Are Eco-Batteries Sustainable?

Apparently, for a while now, companies have striven to create the Holy Grail of batteries, the bio-battery. At the Eco-Products Exhibition in Tokyo, Sony demonstrated a bio-battery that runs on paper. It actually sounds pretty cool.

“… paper was placed into a mixture of water and enzymes where, after a few minutes, the liquid was able to produce enough energy to power a small fan. After breaking down the paper, the enzymes were left with sugar that had been created from the cellulose. The enzymes were then in turn able to process the sugar in order to create hydrogen ions and electrons. These electrons then travelled through an outer circuit in order to generate the electricity. The hydrogen ions then combined with oxygen in the air to create water.”

Granted, this is a better alternative to the current standard battery (no metals or harmful chemicals), but is it really sustainable? What we have here is a solution to the last step of a linear system. Instead of throwing our paper into a landfill or “down-cycling” it into lower quality paper (and then throwing it into a landfill), eco-batteries return paper to the ecosystem. I’m not saying that this isn’t a good thing, but apparently we’re spending years developing ideas to improve a faulty system. This is still cradle-to-grave. Now people will think the problem is solved because the disposal doesn’t harm the environment, but what about its production, the production of paper, and the clear cutting of forests? People will think that not only are they not harming the environment but are also saving it, and will continue to consume these products and contribute to a system that, holistically, is not sustainable. So I ask, do you think eco-batteries are sustainable?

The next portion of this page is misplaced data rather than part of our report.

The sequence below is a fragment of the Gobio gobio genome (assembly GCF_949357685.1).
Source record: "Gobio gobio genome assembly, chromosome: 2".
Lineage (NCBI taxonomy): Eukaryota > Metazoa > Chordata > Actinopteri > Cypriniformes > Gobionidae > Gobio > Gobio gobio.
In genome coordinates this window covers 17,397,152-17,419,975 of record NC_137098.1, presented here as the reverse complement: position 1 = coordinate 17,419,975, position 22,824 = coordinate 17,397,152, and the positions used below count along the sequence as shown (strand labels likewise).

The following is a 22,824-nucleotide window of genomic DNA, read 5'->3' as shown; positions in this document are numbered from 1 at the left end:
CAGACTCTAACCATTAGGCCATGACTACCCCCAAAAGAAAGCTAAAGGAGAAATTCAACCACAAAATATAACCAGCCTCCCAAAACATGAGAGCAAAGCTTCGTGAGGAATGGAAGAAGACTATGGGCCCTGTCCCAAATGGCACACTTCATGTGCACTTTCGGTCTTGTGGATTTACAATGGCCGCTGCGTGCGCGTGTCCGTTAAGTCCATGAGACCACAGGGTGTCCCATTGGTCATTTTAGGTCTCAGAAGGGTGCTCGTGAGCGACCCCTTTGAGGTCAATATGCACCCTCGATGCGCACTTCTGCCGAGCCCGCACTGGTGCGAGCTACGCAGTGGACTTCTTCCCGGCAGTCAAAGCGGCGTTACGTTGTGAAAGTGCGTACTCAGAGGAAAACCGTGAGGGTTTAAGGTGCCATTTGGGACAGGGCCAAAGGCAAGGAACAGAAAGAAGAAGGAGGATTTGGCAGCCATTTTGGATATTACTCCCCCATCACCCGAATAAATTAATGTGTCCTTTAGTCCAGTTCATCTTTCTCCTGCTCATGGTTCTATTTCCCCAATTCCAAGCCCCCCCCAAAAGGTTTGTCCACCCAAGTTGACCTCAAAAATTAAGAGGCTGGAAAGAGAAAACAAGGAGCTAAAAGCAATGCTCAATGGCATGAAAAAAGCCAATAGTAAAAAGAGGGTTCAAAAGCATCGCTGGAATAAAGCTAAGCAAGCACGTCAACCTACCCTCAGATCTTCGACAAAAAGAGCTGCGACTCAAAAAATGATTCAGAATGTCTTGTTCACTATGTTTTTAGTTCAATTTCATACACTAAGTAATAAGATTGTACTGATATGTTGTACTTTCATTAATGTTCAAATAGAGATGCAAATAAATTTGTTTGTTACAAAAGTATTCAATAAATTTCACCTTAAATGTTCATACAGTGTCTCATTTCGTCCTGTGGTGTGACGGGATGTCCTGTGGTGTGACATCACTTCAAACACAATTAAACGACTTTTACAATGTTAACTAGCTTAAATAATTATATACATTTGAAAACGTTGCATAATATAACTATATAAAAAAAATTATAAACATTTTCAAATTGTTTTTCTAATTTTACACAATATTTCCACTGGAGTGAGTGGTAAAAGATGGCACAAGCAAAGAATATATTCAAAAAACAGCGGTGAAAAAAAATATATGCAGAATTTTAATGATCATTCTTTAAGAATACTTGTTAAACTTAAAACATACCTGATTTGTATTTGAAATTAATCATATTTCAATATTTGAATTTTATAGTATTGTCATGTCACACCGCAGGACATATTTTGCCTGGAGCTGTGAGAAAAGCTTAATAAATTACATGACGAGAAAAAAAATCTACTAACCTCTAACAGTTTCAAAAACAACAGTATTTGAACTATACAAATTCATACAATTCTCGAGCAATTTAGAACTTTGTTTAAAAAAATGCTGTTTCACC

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One comment

  1. It could be sustainable, if the waste products are given back to the grounds that produced the paper, in order for it to be recycled in new trees with the help of sunlight.

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